The Self-Determination Scale (SDS)

Purpose: To assess individual differences in the extent to which people tend to function in a self-determined way.


Short description: The Self-Determination Scale (SDS) was designed to assess individual differences in the extent to which people tend to function in a self-determined way. It is thus considered a relatively enduring aspect of people’s personalities which reflects (1) being more aware of their feelings and their sense of self, and (2) feeling a sense of choice with respect to their behavior. The SDS is a short, 10-item scale, with two 5-item subscales. The first subscale is awareness of oneself, and the second is perceived choice in one’s actions. The subscales can either be used separately or they can be combined into an overall SDS score.

Sample questions: 

Instructions: Please read the pairs of statements, one pair at a time, and think about which statement within the pair seems more true to you at this point in your life. Indicate the degree to which statement A feels true, relative to the degree that Statement B feels true, on the 5-point scale shown after each pair of statements. If statement A feels completely true and statement B feels completely untrue, the appropriate response would be 1. If the two statements are equally true, the appropriate response would be a 3.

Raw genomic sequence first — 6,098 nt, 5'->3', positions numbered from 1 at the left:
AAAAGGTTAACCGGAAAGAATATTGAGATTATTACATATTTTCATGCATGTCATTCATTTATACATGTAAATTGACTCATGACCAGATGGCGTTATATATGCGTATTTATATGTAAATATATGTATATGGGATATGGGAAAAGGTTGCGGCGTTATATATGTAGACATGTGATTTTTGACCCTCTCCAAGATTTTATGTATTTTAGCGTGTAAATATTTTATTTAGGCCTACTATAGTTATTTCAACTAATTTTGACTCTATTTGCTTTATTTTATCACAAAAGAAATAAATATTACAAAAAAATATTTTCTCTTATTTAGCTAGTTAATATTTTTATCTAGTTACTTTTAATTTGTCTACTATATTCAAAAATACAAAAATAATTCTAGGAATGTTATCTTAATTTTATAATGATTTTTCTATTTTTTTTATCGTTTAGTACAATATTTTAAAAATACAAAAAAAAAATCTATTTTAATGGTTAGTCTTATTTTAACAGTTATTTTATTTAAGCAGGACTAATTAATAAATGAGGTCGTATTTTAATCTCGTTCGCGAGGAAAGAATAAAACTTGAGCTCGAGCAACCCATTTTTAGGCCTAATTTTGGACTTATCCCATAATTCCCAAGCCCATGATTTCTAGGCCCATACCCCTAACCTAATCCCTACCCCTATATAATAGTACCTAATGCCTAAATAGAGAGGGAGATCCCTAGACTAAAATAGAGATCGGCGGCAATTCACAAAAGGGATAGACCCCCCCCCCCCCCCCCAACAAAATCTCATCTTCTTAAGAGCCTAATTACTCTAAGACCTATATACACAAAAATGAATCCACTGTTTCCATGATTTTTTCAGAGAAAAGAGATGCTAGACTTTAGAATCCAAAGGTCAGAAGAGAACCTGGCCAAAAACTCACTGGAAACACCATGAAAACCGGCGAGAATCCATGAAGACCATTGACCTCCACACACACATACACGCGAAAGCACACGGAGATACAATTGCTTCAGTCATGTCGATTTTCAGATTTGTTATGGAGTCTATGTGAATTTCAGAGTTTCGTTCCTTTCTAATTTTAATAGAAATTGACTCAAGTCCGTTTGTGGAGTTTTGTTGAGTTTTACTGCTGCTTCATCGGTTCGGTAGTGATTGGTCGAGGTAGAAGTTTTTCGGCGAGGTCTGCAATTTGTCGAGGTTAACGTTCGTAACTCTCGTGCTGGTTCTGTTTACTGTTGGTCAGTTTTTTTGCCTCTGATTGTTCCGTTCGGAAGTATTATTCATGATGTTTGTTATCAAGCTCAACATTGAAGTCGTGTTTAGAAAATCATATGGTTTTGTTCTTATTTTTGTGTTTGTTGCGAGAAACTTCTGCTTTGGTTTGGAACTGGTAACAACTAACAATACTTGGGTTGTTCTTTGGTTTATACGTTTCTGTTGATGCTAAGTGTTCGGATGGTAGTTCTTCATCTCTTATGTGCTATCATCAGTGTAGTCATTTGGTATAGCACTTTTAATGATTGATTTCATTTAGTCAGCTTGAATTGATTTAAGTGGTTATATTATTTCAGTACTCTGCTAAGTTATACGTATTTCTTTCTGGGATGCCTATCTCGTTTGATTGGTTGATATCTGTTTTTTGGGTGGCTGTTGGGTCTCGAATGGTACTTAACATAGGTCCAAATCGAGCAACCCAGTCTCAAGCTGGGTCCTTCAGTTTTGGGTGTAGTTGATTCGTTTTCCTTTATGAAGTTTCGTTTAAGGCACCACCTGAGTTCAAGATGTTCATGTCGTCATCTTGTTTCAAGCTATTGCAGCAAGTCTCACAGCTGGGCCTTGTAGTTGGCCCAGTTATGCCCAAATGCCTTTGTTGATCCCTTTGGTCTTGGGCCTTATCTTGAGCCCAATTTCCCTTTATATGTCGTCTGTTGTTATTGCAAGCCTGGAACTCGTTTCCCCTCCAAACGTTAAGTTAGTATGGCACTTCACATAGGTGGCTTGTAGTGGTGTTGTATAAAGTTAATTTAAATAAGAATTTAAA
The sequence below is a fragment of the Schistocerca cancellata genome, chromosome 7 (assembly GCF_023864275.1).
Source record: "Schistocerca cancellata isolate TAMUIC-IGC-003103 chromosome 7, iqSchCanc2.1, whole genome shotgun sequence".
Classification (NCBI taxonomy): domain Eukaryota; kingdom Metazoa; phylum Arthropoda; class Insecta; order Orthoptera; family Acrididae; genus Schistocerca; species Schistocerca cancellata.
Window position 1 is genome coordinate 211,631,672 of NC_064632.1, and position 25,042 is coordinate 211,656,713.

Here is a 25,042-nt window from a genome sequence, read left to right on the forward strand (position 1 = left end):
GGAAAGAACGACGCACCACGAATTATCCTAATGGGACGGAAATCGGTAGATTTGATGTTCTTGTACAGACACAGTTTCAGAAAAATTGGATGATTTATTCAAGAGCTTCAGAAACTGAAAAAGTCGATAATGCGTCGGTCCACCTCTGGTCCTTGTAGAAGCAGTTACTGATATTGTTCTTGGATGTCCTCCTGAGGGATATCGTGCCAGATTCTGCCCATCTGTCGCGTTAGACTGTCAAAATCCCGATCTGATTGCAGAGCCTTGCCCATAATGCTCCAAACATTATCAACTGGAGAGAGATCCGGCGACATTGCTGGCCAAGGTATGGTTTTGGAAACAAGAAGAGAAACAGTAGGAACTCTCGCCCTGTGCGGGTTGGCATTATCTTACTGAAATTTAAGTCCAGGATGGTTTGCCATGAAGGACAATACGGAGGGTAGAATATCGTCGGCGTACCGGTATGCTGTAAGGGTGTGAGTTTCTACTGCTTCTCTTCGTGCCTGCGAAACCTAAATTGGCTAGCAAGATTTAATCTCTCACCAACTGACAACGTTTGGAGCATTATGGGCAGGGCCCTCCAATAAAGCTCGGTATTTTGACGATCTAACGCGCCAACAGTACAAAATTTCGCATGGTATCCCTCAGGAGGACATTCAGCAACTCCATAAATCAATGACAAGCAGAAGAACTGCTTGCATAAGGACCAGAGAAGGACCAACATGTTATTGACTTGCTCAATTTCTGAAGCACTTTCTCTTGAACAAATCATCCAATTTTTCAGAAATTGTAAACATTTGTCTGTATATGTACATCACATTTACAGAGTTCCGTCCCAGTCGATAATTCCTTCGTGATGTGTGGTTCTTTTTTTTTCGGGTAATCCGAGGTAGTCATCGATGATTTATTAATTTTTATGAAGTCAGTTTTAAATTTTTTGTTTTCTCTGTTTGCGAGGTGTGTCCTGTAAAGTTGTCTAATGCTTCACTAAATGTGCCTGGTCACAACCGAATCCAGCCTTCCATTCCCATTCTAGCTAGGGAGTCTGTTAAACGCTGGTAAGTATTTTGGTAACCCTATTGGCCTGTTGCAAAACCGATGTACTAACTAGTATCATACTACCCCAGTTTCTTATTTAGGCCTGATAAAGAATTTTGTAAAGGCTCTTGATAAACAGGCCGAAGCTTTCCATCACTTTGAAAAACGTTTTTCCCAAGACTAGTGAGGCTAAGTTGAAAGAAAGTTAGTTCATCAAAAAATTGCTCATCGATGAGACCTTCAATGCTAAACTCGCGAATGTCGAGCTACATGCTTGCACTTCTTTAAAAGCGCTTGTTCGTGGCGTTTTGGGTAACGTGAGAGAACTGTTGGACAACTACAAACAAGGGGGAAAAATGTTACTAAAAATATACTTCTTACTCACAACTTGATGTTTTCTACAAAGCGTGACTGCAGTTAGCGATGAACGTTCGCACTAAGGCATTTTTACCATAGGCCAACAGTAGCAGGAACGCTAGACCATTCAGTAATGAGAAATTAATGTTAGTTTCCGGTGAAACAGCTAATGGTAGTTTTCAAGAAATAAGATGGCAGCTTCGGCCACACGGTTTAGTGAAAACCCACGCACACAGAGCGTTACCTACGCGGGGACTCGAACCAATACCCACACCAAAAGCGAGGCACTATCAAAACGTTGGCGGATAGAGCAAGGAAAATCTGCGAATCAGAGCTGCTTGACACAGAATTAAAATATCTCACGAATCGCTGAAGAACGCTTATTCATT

Sample questions:

  1. I feel pretty free to do whatever I choose to.
  2. I often do things that I don’t choose to do.


  1. I am free to do whatever I decide to do.
  2. What I do is often not what I’d choose to do.

Paid or free: Free

Reliability/validity measures: Not available

Setting: Open


  • Individuals
  • Students
  • Instructors
  • Coworkers

Type of measurement: Questionnaire

Possible uses: 

  • Workplace professional development
  • Individual
  • Educational setting

Ease of implementation: Easy. 10 items, est. 10 min.


  • Short. Minimal time commitment.
  • Easy to answer, administer, and score.

Drawbacks: May not provide in-depth information about an individual.

Studies this has been used in: 

  • Elliot, A. J., & McGregor, H. A. (2001). A 2 X 2 achievement goal framework. Journal of Personality and Social Psychology, 80, 501-519.


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